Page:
Spam, On The Lam

The volume of global spam has fallen precipitously in recent months.  According to the security firm Symantec, the volume of spam has fallen from more than 200 billion spam emails per day in August to “only” 50 billion spam emails per day in December.  Of course, 50 billion bits of spam is still 50 billion bits too many.  Still, it is nice to see the numbers drop.  Spam is a good example of how louts can take advantage of a great idea like email and ruin it for everyone.

Experts are wondering what the cause of the drop in spam volume might be and are speculating about whether the decline is permanent.  They wonder if the big-time spammers have stopped because they’ve been arrested, or if regulations have made spamming too difficult and risky, or if the “botnets” that send a lot of the spam have been disabled somehow, or whether spammers are turning to some new campaign.  The reality is, nobody knows.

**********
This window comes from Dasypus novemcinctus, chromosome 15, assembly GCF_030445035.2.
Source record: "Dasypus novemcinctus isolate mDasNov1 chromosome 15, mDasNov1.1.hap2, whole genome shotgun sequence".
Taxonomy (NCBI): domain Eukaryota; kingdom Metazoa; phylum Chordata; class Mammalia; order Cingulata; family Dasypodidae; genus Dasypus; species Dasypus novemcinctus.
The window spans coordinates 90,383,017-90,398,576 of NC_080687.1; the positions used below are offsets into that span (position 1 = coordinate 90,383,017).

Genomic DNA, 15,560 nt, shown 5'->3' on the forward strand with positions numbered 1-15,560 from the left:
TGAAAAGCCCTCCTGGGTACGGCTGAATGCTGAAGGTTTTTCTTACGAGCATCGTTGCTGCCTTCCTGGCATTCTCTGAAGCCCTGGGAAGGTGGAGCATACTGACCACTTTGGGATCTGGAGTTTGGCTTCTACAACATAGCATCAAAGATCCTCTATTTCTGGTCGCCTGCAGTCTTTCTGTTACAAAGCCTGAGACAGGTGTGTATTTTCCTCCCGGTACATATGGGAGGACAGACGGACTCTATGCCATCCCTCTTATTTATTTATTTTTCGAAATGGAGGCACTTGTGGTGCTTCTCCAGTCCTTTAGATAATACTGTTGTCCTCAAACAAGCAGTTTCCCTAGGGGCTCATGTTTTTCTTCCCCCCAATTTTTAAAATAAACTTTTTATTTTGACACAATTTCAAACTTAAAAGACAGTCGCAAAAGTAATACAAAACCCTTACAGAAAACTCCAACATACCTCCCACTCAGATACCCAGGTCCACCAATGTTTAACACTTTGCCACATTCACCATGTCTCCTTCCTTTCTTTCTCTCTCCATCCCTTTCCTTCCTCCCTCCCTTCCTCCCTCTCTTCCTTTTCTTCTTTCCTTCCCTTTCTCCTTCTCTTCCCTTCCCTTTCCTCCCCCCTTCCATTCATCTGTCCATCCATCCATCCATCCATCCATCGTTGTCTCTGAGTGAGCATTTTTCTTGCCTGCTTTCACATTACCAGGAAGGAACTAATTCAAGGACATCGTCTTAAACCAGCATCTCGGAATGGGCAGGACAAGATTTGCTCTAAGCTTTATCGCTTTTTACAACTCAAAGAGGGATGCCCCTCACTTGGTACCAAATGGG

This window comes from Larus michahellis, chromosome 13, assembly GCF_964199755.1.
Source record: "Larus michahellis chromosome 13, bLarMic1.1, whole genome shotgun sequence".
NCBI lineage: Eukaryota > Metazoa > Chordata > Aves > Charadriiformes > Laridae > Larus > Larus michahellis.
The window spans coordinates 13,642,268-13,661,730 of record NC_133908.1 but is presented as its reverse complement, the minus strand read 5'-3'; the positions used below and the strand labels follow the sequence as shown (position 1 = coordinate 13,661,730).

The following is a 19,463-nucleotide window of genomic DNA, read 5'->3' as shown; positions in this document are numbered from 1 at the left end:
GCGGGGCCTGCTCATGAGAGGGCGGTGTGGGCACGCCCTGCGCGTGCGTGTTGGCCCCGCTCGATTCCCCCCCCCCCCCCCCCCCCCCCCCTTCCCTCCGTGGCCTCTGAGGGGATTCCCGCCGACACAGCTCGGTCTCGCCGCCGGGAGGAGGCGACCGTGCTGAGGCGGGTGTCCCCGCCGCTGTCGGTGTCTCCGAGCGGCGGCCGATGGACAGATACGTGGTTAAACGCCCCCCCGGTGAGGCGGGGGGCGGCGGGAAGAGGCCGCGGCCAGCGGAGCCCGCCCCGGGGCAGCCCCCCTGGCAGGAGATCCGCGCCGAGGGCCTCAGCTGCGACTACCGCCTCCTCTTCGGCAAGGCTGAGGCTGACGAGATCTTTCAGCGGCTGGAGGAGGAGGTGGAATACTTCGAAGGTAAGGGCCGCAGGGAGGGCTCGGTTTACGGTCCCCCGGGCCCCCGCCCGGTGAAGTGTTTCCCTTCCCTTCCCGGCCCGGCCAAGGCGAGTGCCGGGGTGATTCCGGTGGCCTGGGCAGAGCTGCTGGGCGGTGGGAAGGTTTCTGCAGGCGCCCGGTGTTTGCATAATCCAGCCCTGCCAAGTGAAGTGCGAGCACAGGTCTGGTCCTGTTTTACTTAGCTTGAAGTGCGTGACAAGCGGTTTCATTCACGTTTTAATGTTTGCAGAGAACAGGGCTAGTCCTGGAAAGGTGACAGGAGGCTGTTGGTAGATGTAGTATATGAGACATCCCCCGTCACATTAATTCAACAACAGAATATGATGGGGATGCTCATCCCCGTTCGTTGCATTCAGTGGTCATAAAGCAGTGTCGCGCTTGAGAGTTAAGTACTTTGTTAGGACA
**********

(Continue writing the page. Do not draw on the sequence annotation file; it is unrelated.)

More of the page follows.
I wonder if the answer isn’t simpler:  the market is so saturated that spamming just isn’t economical anymore.  After all, is it possible that any red-blooded male hasn’t heard about Viagra or the various options for lengthening and thickening body parts?  Could any person with a computer not be aware of the many simple, no-pain ways of losing weight or quitting smoking, or the satisfying miracle of electronic cigarettes?

According to the “invisible hand” theory of market economics, when supply vastly outstrips demand economic forces will work to bring supply and demand into some kind of equilibrium.  In this instance, the invisible hand may have stopped using the mouse to click on those intriguing “male enhancement” options, and spammers have been forced to look for other lines of work as a result.

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